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Millennials lead the Globe Shopping way

Back in June, Global Blue together with consultancy cabinet Roland Berger hosted a conference in Paris focused on the Gen Y and their influence on the retail and tourism industries. Below is an extract of their findings.

Millennials are a market obsession: they are the largest generation in Western history, the first generation to grow up with the internet and smartphones, and a driving force in international travel. These factors make them hugely influential, not only in terms of how they spend, but also the impact of their attitudes and preferences on service, pricing and product.

Their spending power is set to grow considerably in the coming years, but already, Global Blue data1 shows that Greater China Millennials in particular, are spending as much as their older peers when shopping abroad (around €4,000). By 2020, millennial wealth could hit $24 trillion according to UBS.

For this group, wealth means exciting experiences and new travelling adventures, more than it means luxury or status. Yet, as a generation, they are the most likely to buy luxury goods while travelling, with 33% of millennials buying luxury abroad, compared to 31% of the total market according to Deloitte.

Redefining luxury

As the leading force in the luxury market, millennials are redefining what luxury means. According to the latest report by Boston Consulting Group and Altagamma, Millennials are driving growth in the global luxury market, and will make up for half of the customer base by 2024.

In terms of spending power, Global Blue data shows that South East Asia Millennials (Indonesia, Malaysia, Thailand, Vietnam) have the highest shopping budget at €5,200, followed by GCC Millennials (€4,700) and Russians at (€4,600). Most interestingly, different spending gaps exist between Millennials and their elder generations depending on their origin market. Gulf Countries (GCC) and Russian Millennials for example, show major spending gaps in comparison with their elder peers, at -60% and -22% respectively. For Asian Millennial Globe Shoppers, this number drops down to -5%, meaning that they will (almost) spend the same amount when shopping abroad as the older generations.

Research by The Akin and Opinium into leading-edge consumers found that many young people consider luxury to be a feeling, not a category. This means they are finding a sense of luxury in unusual places – not just the major brands, but in limited-edition and sustainable products, or those which have a strong personal value, whether bespoke or personalised. For millennials, exclusivity is now about rarity of experience.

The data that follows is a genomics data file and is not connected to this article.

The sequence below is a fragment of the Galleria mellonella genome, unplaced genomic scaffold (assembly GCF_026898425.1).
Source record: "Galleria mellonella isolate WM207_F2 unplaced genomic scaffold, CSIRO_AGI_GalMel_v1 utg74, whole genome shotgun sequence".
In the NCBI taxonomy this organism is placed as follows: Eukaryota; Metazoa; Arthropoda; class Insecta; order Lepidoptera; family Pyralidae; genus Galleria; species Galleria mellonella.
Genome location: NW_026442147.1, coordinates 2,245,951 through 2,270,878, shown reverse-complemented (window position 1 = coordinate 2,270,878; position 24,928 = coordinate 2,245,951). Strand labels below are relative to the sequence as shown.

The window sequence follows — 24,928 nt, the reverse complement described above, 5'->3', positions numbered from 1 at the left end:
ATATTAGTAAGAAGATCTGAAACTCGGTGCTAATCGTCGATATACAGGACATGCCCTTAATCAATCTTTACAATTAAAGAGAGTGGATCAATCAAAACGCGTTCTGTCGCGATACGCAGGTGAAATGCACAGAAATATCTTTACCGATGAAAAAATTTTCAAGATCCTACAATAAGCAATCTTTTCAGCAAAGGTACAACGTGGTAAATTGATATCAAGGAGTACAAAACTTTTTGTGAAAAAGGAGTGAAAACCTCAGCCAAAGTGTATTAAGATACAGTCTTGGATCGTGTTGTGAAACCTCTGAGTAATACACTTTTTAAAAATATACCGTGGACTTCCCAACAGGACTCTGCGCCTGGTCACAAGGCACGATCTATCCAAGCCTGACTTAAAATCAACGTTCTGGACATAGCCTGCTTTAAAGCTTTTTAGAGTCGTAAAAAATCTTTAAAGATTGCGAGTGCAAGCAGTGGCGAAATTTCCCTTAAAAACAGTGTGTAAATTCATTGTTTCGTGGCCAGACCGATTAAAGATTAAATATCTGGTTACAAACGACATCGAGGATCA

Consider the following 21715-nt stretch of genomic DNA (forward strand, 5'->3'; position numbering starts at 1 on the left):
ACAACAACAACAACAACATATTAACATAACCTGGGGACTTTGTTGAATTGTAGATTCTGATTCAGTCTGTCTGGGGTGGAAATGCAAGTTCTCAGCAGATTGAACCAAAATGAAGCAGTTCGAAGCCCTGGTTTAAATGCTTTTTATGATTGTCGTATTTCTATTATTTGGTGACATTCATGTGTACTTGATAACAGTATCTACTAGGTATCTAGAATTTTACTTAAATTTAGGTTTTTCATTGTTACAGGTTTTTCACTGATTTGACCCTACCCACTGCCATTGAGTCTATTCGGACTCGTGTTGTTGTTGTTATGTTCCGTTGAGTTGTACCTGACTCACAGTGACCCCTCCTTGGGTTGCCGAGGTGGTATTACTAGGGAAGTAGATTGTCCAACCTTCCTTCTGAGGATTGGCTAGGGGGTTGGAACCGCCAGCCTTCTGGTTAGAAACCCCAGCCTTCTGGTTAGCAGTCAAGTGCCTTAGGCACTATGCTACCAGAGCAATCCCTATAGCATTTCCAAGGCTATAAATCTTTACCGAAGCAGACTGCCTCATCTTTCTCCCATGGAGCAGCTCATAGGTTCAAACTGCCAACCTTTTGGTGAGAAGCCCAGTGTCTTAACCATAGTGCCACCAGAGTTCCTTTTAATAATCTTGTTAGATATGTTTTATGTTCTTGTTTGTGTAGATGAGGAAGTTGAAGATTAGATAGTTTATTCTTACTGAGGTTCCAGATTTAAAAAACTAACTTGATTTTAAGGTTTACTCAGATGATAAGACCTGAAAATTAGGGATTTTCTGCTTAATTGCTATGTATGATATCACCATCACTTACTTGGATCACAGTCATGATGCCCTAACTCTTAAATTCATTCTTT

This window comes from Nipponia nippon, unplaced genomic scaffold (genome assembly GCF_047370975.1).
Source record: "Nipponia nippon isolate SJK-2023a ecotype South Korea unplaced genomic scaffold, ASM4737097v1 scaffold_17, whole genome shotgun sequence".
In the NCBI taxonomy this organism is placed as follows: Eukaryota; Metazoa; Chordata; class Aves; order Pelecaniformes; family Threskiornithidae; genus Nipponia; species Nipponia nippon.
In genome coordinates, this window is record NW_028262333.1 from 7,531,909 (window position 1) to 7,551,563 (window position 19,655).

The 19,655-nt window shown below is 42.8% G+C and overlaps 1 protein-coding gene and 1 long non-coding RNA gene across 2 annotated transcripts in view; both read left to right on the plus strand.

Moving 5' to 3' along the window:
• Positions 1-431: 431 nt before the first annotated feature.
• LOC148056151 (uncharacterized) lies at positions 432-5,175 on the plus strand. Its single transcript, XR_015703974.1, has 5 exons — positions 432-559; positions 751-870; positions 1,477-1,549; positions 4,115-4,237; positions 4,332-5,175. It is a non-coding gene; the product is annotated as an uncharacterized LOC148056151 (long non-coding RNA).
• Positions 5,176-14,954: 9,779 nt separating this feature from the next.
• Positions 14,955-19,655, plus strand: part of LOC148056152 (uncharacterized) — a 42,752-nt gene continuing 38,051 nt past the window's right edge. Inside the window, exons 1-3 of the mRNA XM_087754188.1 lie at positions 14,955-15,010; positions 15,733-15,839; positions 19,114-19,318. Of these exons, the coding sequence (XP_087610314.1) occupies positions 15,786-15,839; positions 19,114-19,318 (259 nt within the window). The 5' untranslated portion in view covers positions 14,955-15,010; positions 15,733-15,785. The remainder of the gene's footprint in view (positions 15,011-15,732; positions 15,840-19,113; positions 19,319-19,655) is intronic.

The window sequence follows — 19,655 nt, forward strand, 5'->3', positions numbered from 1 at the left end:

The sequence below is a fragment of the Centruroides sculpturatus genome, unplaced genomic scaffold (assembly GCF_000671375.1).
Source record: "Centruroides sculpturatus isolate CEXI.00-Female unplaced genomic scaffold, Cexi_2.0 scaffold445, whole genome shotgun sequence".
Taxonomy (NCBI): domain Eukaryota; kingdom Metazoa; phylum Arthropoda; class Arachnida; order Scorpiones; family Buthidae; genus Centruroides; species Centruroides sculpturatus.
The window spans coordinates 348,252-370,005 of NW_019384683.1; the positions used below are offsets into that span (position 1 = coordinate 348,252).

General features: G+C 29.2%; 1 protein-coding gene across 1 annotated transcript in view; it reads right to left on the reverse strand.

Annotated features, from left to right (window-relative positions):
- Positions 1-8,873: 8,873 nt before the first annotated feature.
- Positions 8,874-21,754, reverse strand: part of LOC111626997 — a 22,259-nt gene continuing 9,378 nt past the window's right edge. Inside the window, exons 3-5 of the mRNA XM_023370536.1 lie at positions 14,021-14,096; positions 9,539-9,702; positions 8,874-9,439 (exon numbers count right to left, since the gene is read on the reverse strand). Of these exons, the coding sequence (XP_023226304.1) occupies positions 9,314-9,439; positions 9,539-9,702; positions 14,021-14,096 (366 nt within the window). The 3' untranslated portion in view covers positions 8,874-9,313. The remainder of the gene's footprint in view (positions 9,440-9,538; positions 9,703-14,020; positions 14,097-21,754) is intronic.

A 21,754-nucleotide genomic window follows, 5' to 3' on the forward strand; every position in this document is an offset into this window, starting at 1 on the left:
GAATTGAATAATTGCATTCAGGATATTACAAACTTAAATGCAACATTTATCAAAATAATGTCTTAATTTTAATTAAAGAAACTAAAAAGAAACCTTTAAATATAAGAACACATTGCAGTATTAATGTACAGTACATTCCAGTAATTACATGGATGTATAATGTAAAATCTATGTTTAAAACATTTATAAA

With this mindset, millennials are shifting the luxury product mix into a more casual realm, turning away from formal dressing towards casual pieces. Bain reports that sales of key casual items have increased, with sales of T-shirts increasing +25%, down jackets rising +15% and sneakers +10%. Many brands have been quick to recognise this shift, introducing more lines influenced by street- and sports-wear.

Millennials’ easy-going approach to luxury is also leading to another major shift for the industry – the rejection of head-to-toe luxury dressing. Millennials are keen on mixing their luxury labels with niche brands, premium labels and even mass-market brands, so they can reflect their own style rather than that of a major brand. As many as 55% of millennials are happy to trade down on products such as handbags or T-shirts where they feel that a more specialist or niche brand has more relevance to their unique style.

Still, Millennial Globe Shoppers clearly prioritize one category when shopping abroad. Indeed, according to Global Blue, Leather Goods account for 45% of Millennial Globe Shoppers’ total spend when shopping abroad, before Fashion at 30% and Watch & Jewellery at 20%.

Drop culture

Millennial demand for unique products and experiences are driving “drop culture” – limited edition, much-hyped products and collaborations that are only available for a short time or in a location. Streetwear brands are mastering the concept when producing goods in small quantities or when collaborating with leading luxury brands to create even more sought-after products. Likewise, collaborations between designers and sportswear brands create a sense of occasion and urgency around products, which many Millennials find irresistible. 

We’re all millennials now

Millennials are increasingly impacting how other consumers behave, what Bain calls the “millennialisation” of the market. Their demand for unique products, engaging experiences and omnichannel shopping has made shopping more transparent, more efficient and exciting for consumers of all ages. Accenture’s millennials report states that “Millennials are not only transforming their own shopping behaviours but those of their parents, who are increasingly mimicking the demands of their children for seamlessness as they climb the digital learning curve”.

This “millennial state of mind” is permeating product design, services and stores, as Boomers and Generations X and Z also benefit from Millennials’ preference for youthful fashion, seamless online/offline services, and stores that offer limited-edition products, niche brands and experiential environments. Meanwhile, Millennials’ demand for high-value products is pushing many brands to improve the quality and sustainability of their products, while keeping prices fair.

What now?

Whatever the target market of your brand, it’s important for brands and retailers to understand the needs of Millennials, not only due to their size and purchasing power, but also as a way to push their products and services forward, to meet the needs of demanding consumers of all ages.

1Data collected in 2017 for all Millennial Globe Shoppers who purchased at least one item in France over the last 12 months.